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Commonly Confused Words: Infer vs. Imply


What does each word mean?

The verb infer refers to the act of correctly guessing or deducing something.

Click here for the full Spellzone dictionary definition of the word.

Here is infer used in some example sentences:

  • She inferred from her friend’s tone that he wasn’t having fun.
  • While it might be tempting infer from tabloid stories that crime is on the rise, it would be better to look at the statistics on the subject before jumping to any conclusions.

Imply refers to the act of suggesting or expressing something indirectly and inviting someone to deduce what you mean.

Click here for the full Spellzone dictionary definition of the word.

Here is imply used in an example sentence:

  • Her friend’s tone implied that he wasn’t having a good time.
  • While the tabloid stories might imply that crime is on the rise, it’s important to look at the statistics before jumping to any conclusions.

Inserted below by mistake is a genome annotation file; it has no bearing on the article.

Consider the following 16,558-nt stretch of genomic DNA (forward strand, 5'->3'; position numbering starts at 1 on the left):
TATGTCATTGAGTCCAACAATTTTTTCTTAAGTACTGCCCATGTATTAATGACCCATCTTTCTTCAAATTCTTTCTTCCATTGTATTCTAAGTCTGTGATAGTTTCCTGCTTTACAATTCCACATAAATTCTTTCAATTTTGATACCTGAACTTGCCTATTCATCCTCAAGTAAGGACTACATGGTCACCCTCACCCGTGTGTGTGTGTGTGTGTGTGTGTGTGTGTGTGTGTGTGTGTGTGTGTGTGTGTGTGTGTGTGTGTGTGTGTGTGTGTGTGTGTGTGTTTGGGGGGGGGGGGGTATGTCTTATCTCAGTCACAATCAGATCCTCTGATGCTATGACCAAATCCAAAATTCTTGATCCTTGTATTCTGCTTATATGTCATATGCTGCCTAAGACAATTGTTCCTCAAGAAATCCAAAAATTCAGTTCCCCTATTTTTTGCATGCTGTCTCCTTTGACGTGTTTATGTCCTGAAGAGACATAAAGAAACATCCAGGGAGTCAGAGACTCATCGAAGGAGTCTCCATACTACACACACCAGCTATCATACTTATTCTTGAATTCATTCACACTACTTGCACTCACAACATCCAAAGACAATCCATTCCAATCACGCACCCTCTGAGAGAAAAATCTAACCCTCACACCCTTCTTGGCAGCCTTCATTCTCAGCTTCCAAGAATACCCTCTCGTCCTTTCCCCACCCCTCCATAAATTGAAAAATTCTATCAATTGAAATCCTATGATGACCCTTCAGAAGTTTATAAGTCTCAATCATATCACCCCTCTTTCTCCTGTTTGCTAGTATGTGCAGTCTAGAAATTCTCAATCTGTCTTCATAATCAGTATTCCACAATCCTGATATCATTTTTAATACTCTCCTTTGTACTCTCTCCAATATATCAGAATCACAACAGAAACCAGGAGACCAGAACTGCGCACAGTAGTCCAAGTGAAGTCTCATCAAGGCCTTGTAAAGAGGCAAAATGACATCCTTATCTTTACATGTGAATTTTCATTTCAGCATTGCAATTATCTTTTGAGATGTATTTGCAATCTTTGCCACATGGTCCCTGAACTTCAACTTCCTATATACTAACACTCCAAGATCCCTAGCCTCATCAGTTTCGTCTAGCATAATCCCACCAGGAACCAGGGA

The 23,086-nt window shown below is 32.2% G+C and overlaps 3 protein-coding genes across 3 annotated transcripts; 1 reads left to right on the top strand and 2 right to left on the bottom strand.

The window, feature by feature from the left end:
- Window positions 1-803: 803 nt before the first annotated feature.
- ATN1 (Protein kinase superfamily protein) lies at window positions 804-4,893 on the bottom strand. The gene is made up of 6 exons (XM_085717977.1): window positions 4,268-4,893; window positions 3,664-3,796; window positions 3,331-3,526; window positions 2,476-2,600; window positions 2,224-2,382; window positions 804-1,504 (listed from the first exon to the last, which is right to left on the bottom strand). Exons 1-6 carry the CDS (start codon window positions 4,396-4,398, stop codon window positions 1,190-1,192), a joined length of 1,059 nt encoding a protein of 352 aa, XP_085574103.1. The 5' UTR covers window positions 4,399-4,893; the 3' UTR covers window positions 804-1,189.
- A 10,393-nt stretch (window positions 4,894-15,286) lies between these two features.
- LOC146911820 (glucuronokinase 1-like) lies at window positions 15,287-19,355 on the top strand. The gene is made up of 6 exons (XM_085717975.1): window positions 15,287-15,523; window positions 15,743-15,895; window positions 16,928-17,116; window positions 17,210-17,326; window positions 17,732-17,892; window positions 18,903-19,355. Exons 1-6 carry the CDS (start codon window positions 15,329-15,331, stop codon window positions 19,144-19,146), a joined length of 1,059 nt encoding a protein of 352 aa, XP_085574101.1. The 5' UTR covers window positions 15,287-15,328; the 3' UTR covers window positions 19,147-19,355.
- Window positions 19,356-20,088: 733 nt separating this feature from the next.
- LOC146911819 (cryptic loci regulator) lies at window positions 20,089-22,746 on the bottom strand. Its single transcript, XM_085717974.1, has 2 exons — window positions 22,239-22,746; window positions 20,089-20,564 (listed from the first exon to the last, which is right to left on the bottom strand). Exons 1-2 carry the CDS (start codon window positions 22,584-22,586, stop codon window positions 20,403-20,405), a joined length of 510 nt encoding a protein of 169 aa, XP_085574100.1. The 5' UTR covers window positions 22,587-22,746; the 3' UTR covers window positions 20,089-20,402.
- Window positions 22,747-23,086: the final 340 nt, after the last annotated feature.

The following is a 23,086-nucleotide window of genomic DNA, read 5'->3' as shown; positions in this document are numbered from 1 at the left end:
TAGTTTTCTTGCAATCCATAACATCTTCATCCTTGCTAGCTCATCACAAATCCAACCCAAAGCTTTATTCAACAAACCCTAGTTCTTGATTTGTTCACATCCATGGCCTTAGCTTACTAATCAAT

Where does each word come from?

Infer dates back to the 1520s and derives from the Latin ‘inferre’.

Imply comes from the Old French ‘emplier’ which in turn comes from the Latin ‘implicare’ meaning ‘involve, enfold, entangle’. The word has been used in English since the late fourteenth century.

Are there any tricks to help remember the difference between infer and imply?

Imply has the word I’m in it. Say the following sentence to yourself:

  • When I imply, I’m speaking.

Infer and information both begin with the word in. Try saying the following sentence to yourself:

  • When I infer something, I’m taking in information and using it to make deductions.

Where can I find other posts about easy-to-confuse words?

Sources: The Online Etymology Dictionary.


25 Sep 2018
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